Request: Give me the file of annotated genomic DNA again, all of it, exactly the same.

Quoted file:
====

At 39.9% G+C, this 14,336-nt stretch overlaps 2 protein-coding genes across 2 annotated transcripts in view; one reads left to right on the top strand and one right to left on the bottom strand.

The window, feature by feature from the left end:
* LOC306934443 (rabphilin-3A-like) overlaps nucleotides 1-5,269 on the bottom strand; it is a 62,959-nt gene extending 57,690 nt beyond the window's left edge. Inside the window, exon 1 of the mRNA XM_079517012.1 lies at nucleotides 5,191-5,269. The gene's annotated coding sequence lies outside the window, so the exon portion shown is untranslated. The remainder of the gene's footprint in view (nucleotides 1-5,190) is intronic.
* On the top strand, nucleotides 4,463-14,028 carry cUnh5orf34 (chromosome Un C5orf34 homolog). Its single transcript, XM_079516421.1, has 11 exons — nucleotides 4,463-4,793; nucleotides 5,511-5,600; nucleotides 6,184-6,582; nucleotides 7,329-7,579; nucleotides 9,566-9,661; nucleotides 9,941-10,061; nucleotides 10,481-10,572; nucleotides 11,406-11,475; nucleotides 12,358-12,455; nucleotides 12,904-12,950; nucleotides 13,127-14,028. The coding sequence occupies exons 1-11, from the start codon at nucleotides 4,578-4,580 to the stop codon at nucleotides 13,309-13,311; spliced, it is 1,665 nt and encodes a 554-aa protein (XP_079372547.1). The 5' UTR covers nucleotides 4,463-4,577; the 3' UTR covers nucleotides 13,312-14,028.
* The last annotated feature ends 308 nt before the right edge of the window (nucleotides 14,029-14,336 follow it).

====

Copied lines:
At 39.9% G+C, this 14,336-nt stretch overlaps 2 protein-coding genes across 2 annotated transcripts in view; one reads left to right on the top strand and one right to left on the bottom strand.

The window, feature by feature from the left end:
* LOC306934443 (rabphilin-3A-like) overlaps nucleotides 1-5,269 on the bottom strand; it is a 62,959-nt gene extending 57,690 nt beyond the window's left edge. Inside the window, exon 1 of the mRNA XM_079517012.1 lies at nucleotides 5,191-5,269. The gene's annotated coding sequence lies outside the window, so the exon portion shown is untranslated. The remainder of the gene's footprint in view (nucleotides 1-5,190) is intronic.
* On the top strand, nucleotides 4,463-14,028 carry cUnh5orf34 (chromosome Un C5orf34 homolog). Its single transcript, XM_079516421.1, has 11 exons — nucleotides 4,463-4,793; nucleotides 5,511-5,600; nucleotides 6,184-6,582; nucleotides 7,329-7,579; nucleotides 9,566-9,661; nucleotides 9,941-10,061; nucleotides 10,481-10,572; nucleotides 11,406-11,475; nucleotides 12,358-12,455; nucleotides 12,904-12,950; nucleotides 13,127-14,028. The coding sequence occupies exons 1-11, from the start codon at nucleotides 4,578-4,580 to the stop codon at nucleotides 13,309-13,311; spliced, it is 1,665 nt and encodes a 554-aa protein (XP_079372547.1). The 5' UTR covers nucleotides 4,463-4,577; the 3' UTR covers nucleotides 13,312-14,028.
* The last annotated feature ends 308 nt before the right edge of the window (nucleotides 14,029-14,336 follow it).